This source is referring to a typical rookie endorsement deal with one of the major sneaker companies. While the player will receive a flat, contractual fee for wearing the brand, all sales brought in directly through to the player's popularity goes to the shoe company, not the player itself.
For years and years, players still went down this route. But LaVar Ball isn’t here to settle for that.
“A lot of these guys gave in to the endorsement model. It’s kind of easy to say ‘think for yourself, get your own deals, f--ck the establishment.’ It’s another thing to try to do it,” Rovell said. “Right now LaVar Ball is at the point where I’m not really sure he’s bluffing.”
On Thursday afternoon, the Ball family followed through on their promise and dropped a video featuring the new $495 shoe. The reveal takes the video one step further by cementing the go-at-it-alone mentality the Balls have put forth:
LaVar Ball has identified the status quo and made it clear that he believes Big Baller Brand to be above it. And who’s to say that’s not true? To put it frankly, LaVar has not one but potentially three giant basketball assets in his arsenal, and as a bonus, he’s found a way to make himself a commodity as well. Whether you like it or not, LaVar Ball has figured out how to play the game.
“That’s the thing — it’s all about leverage,” said the sneaker company source. “If Lonzo does land in a good market and he does well for himself, he has all the leverage he could probably ask for. He won’t be handcuffed to an initial deal, and he’ll have the [sneaker] market in his hands. He could end up with way more money next year [than he would if he signed with a sneaker giant this year].”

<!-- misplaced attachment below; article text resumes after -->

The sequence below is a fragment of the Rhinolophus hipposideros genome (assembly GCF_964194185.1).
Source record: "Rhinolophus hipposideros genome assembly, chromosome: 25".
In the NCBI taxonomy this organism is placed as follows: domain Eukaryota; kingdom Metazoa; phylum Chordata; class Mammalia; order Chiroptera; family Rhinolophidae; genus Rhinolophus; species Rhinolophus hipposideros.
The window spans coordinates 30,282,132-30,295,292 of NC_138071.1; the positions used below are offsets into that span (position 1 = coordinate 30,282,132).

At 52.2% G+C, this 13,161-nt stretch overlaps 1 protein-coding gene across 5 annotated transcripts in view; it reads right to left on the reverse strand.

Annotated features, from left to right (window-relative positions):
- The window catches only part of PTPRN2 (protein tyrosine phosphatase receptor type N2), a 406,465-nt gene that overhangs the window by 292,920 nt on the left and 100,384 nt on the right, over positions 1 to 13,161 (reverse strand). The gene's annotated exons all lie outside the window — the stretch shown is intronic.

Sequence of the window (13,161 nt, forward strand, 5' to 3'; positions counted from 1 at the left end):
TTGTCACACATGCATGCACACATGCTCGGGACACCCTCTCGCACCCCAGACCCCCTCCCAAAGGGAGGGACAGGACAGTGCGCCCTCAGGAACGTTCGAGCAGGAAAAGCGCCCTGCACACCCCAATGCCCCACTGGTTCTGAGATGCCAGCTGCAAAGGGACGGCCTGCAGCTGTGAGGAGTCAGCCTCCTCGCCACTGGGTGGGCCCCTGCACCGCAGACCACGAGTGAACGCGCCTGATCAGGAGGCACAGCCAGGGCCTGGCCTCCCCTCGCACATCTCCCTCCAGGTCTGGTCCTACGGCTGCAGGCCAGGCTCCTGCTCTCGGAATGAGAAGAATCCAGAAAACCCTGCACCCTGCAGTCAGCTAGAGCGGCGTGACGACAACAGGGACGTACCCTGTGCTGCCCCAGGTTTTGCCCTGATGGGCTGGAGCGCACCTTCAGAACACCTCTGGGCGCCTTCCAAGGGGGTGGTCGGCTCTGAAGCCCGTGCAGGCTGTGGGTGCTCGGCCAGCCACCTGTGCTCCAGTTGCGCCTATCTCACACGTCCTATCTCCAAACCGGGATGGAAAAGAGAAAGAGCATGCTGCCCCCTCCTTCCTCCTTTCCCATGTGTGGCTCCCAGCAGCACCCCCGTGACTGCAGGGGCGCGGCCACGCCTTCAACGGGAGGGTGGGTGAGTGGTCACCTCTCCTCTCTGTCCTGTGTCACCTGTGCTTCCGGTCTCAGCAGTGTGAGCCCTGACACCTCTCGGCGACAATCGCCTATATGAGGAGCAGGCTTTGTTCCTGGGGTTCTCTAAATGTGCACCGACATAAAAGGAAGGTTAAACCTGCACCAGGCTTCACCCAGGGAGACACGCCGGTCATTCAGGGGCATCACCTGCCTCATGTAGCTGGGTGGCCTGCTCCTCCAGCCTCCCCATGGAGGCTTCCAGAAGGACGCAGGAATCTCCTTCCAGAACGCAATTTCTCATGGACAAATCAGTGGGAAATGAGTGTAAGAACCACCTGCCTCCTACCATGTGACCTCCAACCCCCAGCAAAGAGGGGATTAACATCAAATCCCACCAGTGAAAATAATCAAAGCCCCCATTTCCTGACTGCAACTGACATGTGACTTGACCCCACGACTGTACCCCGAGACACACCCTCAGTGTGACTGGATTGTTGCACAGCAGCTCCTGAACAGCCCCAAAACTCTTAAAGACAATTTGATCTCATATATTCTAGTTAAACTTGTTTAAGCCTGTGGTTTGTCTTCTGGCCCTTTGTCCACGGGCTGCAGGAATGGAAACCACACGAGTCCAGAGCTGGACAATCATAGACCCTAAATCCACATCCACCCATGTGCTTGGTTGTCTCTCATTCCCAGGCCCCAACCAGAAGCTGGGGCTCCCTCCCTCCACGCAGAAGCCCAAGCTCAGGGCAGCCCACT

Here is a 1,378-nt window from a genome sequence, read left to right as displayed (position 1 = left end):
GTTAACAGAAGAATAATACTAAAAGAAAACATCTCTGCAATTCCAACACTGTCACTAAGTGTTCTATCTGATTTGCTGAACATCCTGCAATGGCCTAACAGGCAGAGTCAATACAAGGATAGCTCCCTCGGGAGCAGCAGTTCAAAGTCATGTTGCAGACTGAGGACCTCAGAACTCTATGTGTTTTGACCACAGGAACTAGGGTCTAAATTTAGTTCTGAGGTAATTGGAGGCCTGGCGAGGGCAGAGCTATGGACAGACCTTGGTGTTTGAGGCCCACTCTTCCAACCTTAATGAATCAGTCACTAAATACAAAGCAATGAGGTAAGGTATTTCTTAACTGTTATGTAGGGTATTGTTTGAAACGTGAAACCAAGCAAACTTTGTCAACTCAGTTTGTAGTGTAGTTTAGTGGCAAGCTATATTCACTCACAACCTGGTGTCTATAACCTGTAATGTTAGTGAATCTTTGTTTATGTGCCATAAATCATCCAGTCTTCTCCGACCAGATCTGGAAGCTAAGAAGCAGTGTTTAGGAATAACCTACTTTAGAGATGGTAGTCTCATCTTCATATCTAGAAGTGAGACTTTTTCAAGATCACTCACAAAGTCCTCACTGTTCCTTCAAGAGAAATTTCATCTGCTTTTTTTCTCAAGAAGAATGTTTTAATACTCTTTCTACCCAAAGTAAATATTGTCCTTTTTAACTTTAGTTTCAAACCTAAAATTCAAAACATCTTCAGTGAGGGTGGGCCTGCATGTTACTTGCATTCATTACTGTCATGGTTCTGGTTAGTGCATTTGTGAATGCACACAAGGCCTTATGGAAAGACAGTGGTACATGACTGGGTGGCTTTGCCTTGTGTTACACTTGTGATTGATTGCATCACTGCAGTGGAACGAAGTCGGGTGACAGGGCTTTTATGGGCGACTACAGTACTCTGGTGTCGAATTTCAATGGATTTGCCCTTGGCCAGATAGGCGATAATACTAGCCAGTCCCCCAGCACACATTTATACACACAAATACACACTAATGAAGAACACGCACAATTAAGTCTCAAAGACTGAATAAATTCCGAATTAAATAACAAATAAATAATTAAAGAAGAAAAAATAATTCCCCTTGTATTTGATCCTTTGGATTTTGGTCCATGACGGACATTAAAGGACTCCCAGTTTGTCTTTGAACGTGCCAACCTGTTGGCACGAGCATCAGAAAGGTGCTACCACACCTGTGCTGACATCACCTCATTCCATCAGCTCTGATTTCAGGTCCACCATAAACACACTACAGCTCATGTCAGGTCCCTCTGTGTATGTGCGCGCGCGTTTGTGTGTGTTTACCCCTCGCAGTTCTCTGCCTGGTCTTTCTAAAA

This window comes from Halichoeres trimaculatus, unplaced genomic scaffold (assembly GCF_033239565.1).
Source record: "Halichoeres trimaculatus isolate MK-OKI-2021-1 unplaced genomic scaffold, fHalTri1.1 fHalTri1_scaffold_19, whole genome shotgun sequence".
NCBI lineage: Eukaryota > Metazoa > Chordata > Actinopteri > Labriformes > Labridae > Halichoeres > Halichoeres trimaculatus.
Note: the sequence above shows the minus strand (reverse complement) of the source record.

By not signing a traditional long-term deal now, Lonzo ensures that he has no strings attached if his stock goes up in the future.
“If Lonzo gets drafted by the Lakers and has an incredible campaign, do the companies go back and think, ‘maybe this isn’t that crazy?’” Rovell said.
Of course, this is all a big gamble. Ben Simmons — the No. 1 overall pick in the 2016 NBA draft — signed a five-year, guaranteed $20 million contract with Nike last year. The Balls have taken a step back and decided that a few million guaranteed for the new few years is worth passing on for the possibility of making upwards of 10 times that.
But LaVar has bet on himself and his sons plenty of times before and delivered on lofty promises. Critics are quick to ignore LaVar’s profitable personal training business, or the life the Ball family breathed into an underperforming high school basketball program that couldn’t break .500 until the Ball family arrived.
If LaVar is right again, this has implications far beyond the Ball family’s paycheck. It could shift the entire business model for professional athlete brands.
The status quo works in major corporations’ favors when the masses insist that an incoming top draft pick with a valuable personal brand in tow should fall in line and know to never ask for too much. But if Ball secures his co-branding partnership and Lonzo delivers on the court, the message will be sent very clearly to future athletes: They may not have to settle for less.
Laugh at LaVar Ball all you want — but don’t underestimate him just yet.